A new set of state officials in Canada, loaded into power after the victory of Justin Trudeau and his Liberal Party in a general election last month, are now in charge of bringing home the Rev. Hyeon Soo Lim.
It's a hopeful moment for his family and church in Mississauga, Ontario.
"We are eager to see the diligent efforts of the newly elected Canadian officials," the family said.
A gathering of world leaders next week in the Philippines could be a starting point, Lisa Pak, a spokeswoman for the pastor's family and church, Light Korean Presbyterian Church, said in a statement.
"We are hoping that the Trudeau government takes full advantage of whatever means and platform available, i.e. APEC, to bring international awareness to Mr. Lim's detainment that would help move diplomatic talks to a speedy and positive resolution," Pak said, referring to the Asia-Pacific Economic Cooperation convening next week in Manila.
Lim, 60, traveled into North Korea from China on January 30 on a routine humanitarian trip, according to Pak.
He had visited the country over 100 times, his family said, and had planned on this visit to tend to aid projects established by his church in the northeastern city of Rajin.
Official language from Canada's Department of Foreign Affairs, Trade and Development -- under the new Trudeau government, sworn in last week -- remained as it has since Lim's detention was first acknowledged in March: "Canada is deeply concerned with the case of Mr. Lim who remains detained in North Korea," François Lasalle, a spokesman, said on Wednesday.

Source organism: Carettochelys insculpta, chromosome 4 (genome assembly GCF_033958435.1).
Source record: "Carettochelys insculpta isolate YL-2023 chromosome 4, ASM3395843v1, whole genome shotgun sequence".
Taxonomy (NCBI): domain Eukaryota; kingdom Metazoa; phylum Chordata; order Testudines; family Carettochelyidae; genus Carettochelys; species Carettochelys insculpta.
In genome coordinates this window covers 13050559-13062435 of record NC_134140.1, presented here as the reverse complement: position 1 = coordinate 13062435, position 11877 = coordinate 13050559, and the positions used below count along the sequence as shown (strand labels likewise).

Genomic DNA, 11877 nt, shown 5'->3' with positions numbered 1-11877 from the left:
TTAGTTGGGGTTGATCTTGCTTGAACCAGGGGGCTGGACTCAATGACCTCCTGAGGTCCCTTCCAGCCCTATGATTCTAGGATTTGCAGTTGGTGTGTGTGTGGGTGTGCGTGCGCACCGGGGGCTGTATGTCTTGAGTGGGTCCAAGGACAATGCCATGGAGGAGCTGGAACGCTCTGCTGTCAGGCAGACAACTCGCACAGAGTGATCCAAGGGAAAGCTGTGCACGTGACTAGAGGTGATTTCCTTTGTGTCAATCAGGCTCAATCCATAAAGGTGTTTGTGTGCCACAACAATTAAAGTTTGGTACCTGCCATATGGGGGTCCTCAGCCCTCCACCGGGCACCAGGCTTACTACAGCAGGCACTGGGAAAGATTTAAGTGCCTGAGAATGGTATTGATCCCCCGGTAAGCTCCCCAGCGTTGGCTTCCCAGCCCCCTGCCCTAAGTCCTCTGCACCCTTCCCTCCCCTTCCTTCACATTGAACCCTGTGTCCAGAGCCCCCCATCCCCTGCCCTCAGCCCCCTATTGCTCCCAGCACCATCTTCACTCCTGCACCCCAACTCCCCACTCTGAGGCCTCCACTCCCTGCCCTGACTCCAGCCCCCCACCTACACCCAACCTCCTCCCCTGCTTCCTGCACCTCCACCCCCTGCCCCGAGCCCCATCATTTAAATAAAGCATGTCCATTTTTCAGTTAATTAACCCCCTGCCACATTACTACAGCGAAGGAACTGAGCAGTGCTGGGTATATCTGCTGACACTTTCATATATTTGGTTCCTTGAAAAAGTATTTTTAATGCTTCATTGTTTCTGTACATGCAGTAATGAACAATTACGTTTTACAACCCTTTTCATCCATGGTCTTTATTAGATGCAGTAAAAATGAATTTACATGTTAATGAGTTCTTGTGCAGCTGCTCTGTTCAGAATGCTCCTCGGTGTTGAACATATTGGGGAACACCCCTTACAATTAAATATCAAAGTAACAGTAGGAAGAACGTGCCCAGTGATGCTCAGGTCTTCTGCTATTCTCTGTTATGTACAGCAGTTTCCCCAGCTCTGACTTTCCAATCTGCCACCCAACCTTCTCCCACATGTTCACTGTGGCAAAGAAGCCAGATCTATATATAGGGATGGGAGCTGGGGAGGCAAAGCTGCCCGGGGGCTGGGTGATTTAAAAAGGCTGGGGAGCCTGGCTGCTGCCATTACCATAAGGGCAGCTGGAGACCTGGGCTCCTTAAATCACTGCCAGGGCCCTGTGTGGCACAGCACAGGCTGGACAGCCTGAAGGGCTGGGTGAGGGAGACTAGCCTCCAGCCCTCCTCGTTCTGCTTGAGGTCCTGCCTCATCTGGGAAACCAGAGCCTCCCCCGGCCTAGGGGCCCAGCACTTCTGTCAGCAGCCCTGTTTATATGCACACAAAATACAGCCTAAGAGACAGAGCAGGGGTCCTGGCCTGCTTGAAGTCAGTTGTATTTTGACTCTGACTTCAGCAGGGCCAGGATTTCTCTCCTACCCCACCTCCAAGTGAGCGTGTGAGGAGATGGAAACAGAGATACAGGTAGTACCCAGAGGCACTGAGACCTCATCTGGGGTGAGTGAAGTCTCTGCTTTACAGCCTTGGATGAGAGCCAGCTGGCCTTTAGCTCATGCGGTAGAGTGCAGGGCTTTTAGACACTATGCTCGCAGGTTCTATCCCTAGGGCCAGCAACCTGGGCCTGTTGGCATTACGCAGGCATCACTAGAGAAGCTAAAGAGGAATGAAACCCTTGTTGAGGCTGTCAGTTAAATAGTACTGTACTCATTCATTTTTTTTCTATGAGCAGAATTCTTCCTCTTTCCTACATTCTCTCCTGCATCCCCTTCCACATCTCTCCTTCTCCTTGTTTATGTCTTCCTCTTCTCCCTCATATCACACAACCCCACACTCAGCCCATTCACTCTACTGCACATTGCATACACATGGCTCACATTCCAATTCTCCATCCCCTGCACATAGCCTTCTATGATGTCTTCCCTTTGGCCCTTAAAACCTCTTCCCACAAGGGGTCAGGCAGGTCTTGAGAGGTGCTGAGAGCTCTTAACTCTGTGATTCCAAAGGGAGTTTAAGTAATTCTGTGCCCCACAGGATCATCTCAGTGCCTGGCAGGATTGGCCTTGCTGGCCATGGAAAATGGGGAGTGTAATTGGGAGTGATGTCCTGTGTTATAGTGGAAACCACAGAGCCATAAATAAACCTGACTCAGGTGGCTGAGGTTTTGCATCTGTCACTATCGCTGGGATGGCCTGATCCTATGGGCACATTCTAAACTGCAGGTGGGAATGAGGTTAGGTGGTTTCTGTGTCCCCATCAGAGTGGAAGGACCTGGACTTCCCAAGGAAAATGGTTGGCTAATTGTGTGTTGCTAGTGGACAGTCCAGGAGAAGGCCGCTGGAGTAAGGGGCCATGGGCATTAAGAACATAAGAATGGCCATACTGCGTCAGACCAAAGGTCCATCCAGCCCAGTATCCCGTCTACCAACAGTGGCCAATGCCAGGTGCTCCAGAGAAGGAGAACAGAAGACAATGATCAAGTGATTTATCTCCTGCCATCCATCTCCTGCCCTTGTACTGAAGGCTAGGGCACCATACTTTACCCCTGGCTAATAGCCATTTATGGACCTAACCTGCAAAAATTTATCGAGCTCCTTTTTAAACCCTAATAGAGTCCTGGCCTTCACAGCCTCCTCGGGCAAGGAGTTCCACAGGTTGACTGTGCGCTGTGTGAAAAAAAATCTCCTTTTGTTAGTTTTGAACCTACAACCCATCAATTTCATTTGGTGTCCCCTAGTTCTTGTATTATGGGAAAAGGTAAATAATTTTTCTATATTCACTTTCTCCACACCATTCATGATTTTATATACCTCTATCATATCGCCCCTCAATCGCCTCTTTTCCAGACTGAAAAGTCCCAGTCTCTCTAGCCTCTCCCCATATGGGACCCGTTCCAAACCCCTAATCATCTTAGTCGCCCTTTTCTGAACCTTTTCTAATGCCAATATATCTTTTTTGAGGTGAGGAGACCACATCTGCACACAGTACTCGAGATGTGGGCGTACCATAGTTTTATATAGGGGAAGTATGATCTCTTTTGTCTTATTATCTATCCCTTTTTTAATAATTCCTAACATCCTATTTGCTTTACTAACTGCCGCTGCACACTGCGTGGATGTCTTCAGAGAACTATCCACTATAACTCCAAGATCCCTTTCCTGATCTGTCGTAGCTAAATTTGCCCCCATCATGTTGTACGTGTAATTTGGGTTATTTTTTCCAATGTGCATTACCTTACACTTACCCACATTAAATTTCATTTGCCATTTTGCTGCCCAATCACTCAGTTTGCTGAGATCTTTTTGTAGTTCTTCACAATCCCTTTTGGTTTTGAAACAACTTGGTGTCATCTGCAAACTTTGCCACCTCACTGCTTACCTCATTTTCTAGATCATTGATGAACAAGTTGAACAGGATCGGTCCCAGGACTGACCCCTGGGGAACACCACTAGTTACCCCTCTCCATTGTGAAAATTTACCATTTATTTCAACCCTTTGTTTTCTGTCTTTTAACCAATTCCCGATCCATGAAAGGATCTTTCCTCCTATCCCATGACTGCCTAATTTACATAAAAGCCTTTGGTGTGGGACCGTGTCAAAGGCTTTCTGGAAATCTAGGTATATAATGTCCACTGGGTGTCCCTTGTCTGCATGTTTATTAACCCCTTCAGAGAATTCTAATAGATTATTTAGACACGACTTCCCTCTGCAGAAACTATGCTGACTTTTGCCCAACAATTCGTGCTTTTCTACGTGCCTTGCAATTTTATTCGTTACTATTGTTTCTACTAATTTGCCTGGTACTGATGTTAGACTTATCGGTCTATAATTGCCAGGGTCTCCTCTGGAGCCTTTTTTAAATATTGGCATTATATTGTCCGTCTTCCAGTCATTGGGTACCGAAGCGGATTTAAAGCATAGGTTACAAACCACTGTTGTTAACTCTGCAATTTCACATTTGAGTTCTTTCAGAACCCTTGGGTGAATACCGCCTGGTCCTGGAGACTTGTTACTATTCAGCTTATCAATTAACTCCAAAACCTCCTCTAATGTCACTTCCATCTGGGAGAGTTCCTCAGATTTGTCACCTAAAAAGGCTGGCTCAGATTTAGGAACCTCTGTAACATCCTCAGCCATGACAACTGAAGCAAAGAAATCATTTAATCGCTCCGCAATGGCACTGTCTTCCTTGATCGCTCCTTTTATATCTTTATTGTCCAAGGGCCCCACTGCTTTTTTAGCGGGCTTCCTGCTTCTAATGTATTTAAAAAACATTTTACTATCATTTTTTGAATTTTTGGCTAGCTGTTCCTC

But behind the scenes, the Canadian government has been waging an aggressive campaign to win Lim's freedom, according to a source with knowledge of the proceedings.
Two delegations from the Canadian Embassy in Seoul have held backchannel meetings with North Korean officials in Pyongyang, most recently after Canadian Thanksgiving in October.
And Canadian consular officials in New York have spoken informally with North Korean delegates on the sidelines of United Nations meetings, the source said.
Word on the pastor from the reclusive country, with which Canada has limited diplomatic relations, had been slow to his family before a news conference held in Pyongyang in July.
In his first public appearance since his detention, Lim read from a statement and confessed to activities aimed at toppling the government of North Korea, according to North Korea's state-run news agency KCNA.
Westerners held previously in North Korea have said their confessions were given under pressure from the state.
In a statement provided exclusively to CNN on Wednesday, Lim's family addressed the government holding the pastor for the first time since his arrest.
"We ask the DPRK to consider his recent capitulation to the state's charges for his misguided, though utterly sincere, efforts to serve the North Korean people. We are hopeful that the DPRK will release our father in a true show of mercy and compassion in time for the holiday season," the family said in the emailed statement.